Last Thursday was the 2012 Ig Nobel prizes, a yearly prize ceremony wherein quirky or downright odd scientific endeavors are given the appreciation they deserve. The Ig Nobel awards, put on by the Annals of Improbable Research, are near and dear to my heart as we share a creedo: Make them laugh, then make them think.
Over the next couple of days, I’ll be picking my favorite winners to make comics about. For a full list of this year’s laureates, check out this recap over at Ars Technica. As you can see, it’s a veritable gold mine of material.
Taking home the 2012 Ig Nobel Prize in Acoustics is the speech jammer. If you’ve ever been on the phone and able to hear your echo, you know what a disconcerting experience it can be. These two Japanese researchers used the effect to full force, making a jamming gun that looks like a Gamecube on a stick (complete with laser pointer). The gun utilizes a direction microphone and speaker, so only the target is recorded and only the target hears the feedback. Dastardly! I’ll post the video below, where they explain their remarkable device.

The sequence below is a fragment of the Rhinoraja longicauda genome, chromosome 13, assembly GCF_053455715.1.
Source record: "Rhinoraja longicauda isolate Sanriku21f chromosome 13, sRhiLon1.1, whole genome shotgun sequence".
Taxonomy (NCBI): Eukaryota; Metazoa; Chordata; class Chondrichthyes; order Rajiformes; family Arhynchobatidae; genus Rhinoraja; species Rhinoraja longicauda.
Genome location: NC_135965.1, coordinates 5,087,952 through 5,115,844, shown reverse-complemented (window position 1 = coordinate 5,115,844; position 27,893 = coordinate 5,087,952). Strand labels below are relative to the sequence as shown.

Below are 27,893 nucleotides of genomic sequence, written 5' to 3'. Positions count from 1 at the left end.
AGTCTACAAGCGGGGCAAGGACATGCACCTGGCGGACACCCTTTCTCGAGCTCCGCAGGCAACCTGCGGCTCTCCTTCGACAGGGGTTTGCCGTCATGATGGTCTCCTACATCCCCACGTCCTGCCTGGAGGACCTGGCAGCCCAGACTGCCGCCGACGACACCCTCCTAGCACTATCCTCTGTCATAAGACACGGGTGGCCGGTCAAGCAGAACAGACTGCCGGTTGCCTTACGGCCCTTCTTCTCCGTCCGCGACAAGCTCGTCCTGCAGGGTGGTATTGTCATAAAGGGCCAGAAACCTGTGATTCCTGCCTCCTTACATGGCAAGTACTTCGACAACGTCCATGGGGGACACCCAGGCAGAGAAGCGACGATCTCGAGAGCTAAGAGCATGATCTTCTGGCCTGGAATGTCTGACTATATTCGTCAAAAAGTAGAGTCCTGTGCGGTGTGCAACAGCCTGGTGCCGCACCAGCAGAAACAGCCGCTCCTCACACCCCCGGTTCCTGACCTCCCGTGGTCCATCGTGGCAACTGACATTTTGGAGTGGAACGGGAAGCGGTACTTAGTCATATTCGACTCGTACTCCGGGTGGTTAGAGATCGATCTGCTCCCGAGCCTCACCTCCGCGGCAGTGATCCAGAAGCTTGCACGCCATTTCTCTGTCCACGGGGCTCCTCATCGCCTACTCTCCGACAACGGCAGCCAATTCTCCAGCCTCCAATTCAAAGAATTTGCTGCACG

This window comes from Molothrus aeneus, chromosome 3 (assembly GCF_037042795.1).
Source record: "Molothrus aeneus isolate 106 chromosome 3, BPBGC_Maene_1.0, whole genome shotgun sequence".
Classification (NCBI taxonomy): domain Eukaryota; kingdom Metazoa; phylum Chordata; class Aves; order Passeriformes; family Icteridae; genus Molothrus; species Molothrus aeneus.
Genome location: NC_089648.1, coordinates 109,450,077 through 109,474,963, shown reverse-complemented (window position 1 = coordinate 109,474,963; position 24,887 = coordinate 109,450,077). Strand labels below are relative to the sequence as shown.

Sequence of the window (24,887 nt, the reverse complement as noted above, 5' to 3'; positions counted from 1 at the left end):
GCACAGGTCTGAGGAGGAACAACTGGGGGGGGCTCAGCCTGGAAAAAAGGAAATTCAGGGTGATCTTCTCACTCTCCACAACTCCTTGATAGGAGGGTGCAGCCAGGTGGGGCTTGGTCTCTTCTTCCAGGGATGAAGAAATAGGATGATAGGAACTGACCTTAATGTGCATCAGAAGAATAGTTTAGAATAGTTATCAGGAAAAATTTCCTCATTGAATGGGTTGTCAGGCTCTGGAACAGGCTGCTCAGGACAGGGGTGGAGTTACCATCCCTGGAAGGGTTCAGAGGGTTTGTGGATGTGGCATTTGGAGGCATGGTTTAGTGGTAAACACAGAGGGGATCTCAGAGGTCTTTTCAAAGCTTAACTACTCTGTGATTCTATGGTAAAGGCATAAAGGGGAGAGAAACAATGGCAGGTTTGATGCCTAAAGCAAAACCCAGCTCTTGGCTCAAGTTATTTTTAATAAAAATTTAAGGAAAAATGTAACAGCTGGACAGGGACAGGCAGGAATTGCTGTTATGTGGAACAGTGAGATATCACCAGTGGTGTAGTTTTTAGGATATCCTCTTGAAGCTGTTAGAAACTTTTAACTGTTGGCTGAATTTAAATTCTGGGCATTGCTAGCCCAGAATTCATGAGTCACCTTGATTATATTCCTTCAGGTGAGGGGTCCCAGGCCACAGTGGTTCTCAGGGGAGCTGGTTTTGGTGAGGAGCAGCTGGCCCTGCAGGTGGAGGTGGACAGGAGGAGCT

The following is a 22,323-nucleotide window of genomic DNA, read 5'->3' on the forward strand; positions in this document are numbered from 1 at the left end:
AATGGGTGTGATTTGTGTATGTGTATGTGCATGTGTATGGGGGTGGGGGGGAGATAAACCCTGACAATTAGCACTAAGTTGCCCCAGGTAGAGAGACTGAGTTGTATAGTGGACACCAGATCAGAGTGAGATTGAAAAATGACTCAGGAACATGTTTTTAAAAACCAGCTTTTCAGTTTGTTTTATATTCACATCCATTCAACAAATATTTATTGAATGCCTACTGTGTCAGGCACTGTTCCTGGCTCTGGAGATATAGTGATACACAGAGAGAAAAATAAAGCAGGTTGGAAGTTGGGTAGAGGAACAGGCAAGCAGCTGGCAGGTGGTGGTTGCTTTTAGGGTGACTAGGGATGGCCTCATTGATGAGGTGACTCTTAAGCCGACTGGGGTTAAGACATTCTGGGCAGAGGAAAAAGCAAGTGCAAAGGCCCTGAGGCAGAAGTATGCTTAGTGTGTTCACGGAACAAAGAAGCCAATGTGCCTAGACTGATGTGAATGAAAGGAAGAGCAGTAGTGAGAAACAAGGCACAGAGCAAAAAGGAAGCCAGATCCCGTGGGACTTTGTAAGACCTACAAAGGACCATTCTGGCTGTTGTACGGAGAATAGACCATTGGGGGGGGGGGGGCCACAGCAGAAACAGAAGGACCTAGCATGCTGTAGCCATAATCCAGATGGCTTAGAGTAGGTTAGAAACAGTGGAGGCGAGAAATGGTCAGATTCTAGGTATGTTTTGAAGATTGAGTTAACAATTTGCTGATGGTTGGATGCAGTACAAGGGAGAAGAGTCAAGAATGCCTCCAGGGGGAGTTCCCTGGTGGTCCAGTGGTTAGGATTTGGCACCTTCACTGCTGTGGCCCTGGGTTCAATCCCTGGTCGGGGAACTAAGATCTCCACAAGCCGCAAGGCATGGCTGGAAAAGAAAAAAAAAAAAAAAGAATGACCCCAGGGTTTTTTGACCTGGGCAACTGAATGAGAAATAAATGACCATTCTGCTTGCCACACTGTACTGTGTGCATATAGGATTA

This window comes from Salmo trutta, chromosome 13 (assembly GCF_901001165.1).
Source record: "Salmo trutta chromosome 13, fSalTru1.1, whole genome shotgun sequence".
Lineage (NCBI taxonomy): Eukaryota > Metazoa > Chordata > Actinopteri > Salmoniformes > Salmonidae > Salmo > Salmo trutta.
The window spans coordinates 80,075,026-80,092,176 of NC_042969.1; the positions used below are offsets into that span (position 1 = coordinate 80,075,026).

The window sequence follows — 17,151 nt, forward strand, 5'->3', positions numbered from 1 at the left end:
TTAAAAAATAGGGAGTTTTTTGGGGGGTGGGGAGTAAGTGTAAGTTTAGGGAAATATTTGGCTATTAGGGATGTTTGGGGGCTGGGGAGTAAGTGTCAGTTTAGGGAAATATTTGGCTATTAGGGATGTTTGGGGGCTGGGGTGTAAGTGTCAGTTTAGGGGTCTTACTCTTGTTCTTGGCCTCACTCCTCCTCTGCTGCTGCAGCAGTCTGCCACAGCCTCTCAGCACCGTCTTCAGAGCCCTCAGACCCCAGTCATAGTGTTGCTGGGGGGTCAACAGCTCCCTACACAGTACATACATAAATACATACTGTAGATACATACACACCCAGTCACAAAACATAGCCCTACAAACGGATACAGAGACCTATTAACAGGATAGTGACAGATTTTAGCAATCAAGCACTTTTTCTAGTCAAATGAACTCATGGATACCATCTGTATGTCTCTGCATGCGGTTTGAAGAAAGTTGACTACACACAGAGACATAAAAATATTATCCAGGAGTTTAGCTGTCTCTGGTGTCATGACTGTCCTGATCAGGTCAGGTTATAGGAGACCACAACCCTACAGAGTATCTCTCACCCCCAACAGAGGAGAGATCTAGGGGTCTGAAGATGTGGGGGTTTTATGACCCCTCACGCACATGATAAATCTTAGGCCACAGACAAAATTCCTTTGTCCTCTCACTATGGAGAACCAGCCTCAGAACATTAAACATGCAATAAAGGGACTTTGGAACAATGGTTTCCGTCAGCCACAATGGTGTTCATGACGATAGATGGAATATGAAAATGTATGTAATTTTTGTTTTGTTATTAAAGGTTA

I can’t help detect a twinge of bitterness as the impetus behind the gun. If only Akemi would just shut up with all her girl talk!!! I can only hope that Kurihara and Tsukade did the right thing, and when asked to declare any conflicts, said, “I can’t wait to use this thing all the time.”
This post was brought to you by Nobelium (N0), named for Alfred Nobel. Also thanks to my girlfriend, who puts up with my constant science geekery and was the one who came up with the joke in the penultimate panel.